Although subordination does not remove the lien from your property, it does move the IRS to a lower priority. This can make it easy to obtain a loan or refinance a mortgage, which could free up more money to help pay your tax debt. To apply for a Certificate of Subordination, you must complete IRS Form 14134.

Generally, there are two main reasons why the IRS would grant subordination:

  1. You agree to pay them an amount equal to the property they are subordinating, or
  2. The subordination will allow you to pay more to the IRS.

To determine your eligibility for lien subordination, refer to IRS Publication 784.

IRS Lien Notice Withdrawal

Gracias a la Iniciativa Fresh Start, you may be eligible to have your Notice of Federal Tax Lien withdrawn if all of the following are true:

  • You’re a qualifying taxpayer
  • You owe $25,000 or less in back taxes
  • You’ve entered into a Direct Debit Installment Agreement that will pay the balance in full within 60 months or before the statute of limitations expires (whichever is earlier)
  • You are in full compliance with all other filing and payment requirements
  • You’ve made three (3) consecutive direct debit payments

Additionally, you must not have defaulted on your current or previous Direct Debit Installment Agreement. The IRS will also withdraw its NFTL if your tax liability is satisfied and your lien is released. Before this happens, you must be current on your estimated tax payments and federal deposits (if applicable). You must also be in filing compliance for the past three (3) years.

Keep in mind that a lien withdrawal removes the Notice of Federal Tax Lien, but you are still on the hook for the amount due. To determine your eligibility for withdrawal, refer to IRS Form 12277, Application for the Withdrawal of Filed Form 668(Y), Notice of Federal Tax Lien.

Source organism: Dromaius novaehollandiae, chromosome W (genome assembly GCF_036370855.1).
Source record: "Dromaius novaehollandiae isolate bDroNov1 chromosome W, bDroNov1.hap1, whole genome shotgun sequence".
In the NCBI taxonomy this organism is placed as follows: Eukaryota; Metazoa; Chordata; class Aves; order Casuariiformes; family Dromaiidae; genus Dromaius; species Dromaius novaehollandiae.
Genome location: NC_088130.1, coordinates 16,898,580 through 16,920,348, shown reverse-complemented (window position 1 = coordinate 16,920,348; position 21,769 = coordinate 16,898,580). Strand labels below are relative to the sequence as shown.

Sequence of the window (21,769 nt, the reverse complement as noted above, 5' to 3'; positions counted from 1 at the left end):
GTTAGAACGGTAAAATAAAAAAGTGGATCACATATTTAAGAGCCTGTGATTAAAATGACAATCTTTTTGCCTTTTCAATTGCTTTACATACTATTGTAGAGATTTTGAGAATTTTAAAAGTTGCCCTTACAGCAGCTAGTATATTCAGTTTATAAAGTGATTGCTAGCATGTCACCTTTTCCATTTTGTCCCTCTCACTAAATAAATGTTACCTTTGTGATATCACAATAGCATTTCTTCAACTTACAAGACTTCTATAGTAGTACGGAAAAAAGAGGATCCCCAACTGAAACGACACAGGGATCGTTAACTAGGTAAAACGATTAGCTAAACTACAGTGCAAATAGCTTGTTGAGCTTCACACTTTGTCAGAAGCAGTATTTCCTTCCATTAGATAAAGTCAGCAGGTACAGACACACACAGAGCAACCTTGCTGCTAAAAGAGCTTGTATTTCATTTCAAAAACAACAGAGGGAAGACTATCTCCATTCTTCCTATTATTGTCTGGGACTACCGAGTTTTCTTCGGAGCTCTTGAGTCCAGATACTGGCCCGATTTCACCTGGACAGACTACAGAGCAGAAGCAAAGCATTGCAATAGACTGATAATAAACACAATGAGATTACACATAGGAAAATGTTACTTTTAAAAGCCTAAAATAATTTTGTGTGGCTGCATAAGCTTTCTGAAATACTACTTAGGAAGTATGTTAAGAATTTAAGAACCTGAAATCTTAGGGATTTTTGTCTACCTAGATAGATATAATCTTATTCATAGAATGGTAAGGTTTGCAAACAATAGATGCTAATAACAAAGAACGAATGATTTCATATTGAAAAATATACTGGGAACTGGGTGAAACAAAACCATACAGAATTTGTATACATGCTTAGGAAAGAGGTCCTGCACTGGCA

Steps to Take to Prevent a Federal Tax Lien

Prevention is always better than dealing with the consequences of a federal tax lien. To prevent a lien from being filed against you, it is crucial to stay current with your tax obligations. Here are some steps you can take to avoid a tax lien:

  1. File your tax returns on time. Make sure to file your tax returns by the deadline, even if you cannot pay the full amount owed. Filing your returns on time reduces the chances of the IRS initiating collection actions.
  2. Pay your taxes in full. If you have the means to pay your taxes in full, do so to avoid accumulating interest and penalties. This will also prevent the IRS from pursuing more aggressive collection methods, such as filing a tax lien.
  3. Set up a payment plan. If you cannot pay your taxes in full, set up a payment plan. This will allow you to make monthly installments toward your tax debt and avoid a tax lien.
  4. Seek professional advice. If you are unsure about your tax obligations or need help managing your finances, consult with a professional de impuestos. They can provide guidance and help you navigate the complexities of the tax system.

By taking these proactive steps, you can minimize the risk of a federal tax lien being filed against you and protect your financial well-being.